7 Best Hiring Practices for Small Business Owners in 2019

As you grow your small business, you may need more people on your team to help you achieve your goals. The employees you hire set the foundation for your company’s success, noted Joanne Markow, founding partner of Boston-based career coaching organization GreenMason.

“Your hires are your connection between you, your customers, your brand, your livelihood and your legacy,” Markow said. “Rather than see the hiring process as administrative or transactional or, quite frankly, as something to get through, instead view your hiring process as the key piece of investment in your company’s future and potential for growth.”

While you may be eager to begin hiring, don’t share job listings or start interviewing candidates until you’re ready to act quickly, said Arlene Donovan, founder and CEO of Turning Point Coaching in Connecticut. You could lose out on a valuable employee if you drag out the process too long.

Once you’re prepared to expand your team, follow these best practices to make the most of your hiring process.

7 Best Hiring Practices in 2019

1. Spend less time on the job description.

Business owners and hiring managers tend to write lengthy job descriptions that include paragraphs about the company, job duties and responsibilities in addition to a long list of required skills, Markow said. While applicants should understand the full scope of the position, extensive text may be intimidating to job seekers, she said.

“Write less and converse more,” Markow said. “You scare people when you write too much and ask for the moon.”

Personality traits and soft skills, such as listening and communicating, are better predictors of how well someone will perform in a certain role, Markow said. You’re more likely to determine those characteristics in an in-person interview, so don’t be overly concerned with finding a resume that matches up exactly with the job description.

“The paper is really just an introduction,” Markow said.

[Related: The Ultimate Job Description Checklist]

2. Ask open-ended questions with answers in mind.

Asking candidates open-ended questions during an interview will allow you to pick up on soft skills that indicate how they may behave in the workplace, Markow said. For example, you could ask candidates about projects they’ve worked on, leadership experiences or conflicts at work.

“By asking more conversational questions that lead to a dialogue, you’ll have a more accurate impression of whether you can work with this person and whether he or she is up for the challenge,” Markow said.

You should also have an idea of the responses you’d like to hear so you can adequately judge candidates, she said. If multiple managers are conducting interviews, you should be in agreement in what you expect. Anyone conducting interviews should ask questions in the same style and represent the company culture to give the applicant a cohesive impression of the business, Markow said.

3. Create a sense of belonging from the first phone call.

From the first point of contact with a job candidate, make sure they feel like they would have a place within the company, Donovan said. Let a job candidate know they would be valued in the workplace regardless of their position in the organization, she said.

You should maintain the same level of enthusiasm throughout the hiring and onboarding processes once they join your team, Donovan said. All new employees should feel they have a future within the business.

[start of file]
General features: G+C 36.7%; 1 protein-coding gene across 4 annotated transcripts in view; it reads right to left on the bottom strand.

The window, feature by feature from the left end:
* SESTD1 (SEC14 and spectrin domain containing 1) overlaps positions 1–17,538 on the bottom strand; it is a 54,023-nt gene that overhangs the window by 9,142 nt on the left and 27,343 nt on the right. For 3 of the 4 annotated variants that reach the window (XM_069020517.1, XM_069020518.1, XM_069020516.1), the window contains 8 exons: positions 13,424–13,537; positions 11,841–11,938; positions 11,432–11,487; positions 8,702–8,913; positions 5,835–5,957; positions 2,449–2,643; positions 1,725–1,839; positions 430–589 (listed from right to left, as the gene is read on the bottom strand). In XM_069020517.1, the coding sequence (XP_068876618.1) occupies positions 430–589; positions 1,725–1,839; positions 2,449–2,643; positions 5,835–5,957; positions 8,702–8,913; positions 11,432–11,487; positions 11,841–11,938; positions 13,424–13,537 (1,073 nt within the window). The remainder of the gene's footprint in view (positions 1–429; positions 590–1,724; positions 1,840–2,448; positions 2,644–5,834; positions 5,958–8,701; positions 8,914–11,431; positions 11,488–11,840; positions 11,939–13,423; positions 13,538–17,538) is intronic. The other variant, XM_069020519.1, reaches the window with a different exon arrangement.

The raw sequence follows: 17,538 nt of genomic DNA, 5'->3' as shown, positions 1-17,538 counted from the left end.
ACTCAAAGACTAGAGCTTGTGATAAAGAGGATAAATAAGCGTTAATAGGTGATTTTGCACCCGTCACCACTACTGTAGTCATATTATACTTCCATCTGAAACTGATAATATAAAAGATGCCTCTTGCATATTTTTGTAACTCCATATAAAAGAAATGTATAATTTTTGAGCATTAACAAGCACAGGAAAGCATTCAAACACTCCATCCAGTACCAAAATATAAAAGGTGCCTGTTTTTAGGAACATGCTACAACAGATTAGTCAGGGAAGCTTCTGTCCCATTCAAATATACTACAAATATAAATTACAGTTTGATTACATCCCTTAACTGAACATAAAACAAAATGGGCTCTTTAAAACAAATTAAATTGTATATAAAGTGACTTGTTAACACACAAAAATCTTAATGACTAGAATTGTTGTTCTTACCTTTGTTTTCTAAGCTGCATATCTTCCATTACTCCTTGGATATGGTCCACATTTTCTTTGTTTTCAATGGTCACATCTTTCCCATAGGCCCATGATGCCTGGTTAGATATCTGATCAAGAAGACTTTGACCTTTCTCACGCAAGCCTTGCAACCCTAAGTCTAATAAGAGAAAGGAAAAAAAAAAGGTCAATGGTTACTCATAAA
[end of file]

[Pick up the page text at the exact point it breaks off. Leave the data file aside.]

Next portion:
4. Give candidates time to ask questions.

Candidates’ questions during an interview are often just as important as managers’, Markow said. Job seekers have a responsibility to find out if the job and workplace is a good match, and you should give them time to do so.

“They have to be able to sense if the employer is a right fit for them,” she said.

[Related: Behavioral Interviewing Questions and Templates]

5. Prepare for interviews.

When you give candidates an opportunity to ask questions, you must be prepared to answer, Markow said. You should be ready to provide information about the position in question, the company as a whole and how the candidate could succeed at the company.

Coming into an interview unprepared could not only ruin a candidate’s perception of the job, but could also damage your reputation as well, Markow said. Word of their negative experience could deter prospective applicants.

“You are affecting your brand if you come across poorly in an interview,” she said.

6. Don’t rely too much on technology.

Technological tools have become prevalent in recruiting processes, but they don’t always help you find the best person for the job,  said Markow. Tools like artificial intelligence software that matches keywords in job descriptions and resumes may limit your pool of candidates.

Without face-to-face interaction, you won’t be able to judge the soft skills that make someone a good fit or not for the job at hand, Markow added. Relying too much on data could be detrimental to finding the right employee.

“For some reason, we’ve forced ourselves into this mechanical exercise,” she said. “But it’s really about interpersonal skills between employer or employee.”

7. Hold informational interviews or meetings.

When searching for a job, people will often reach out to a company where they would like to work even if the company isn’t hiring. As a manager or business owner, you should take meetings with people who are exploring their career options, Markow said. You can reach out to them at a later time when you have an opening.

“It’s a good sign if someone is actively coming to you and seeking out the company,” Markow said. “And when someone is preparing to leave, you always have a pool of candidates ready.”

This article was originally published on Lending Tree. It is reprinted with permission.

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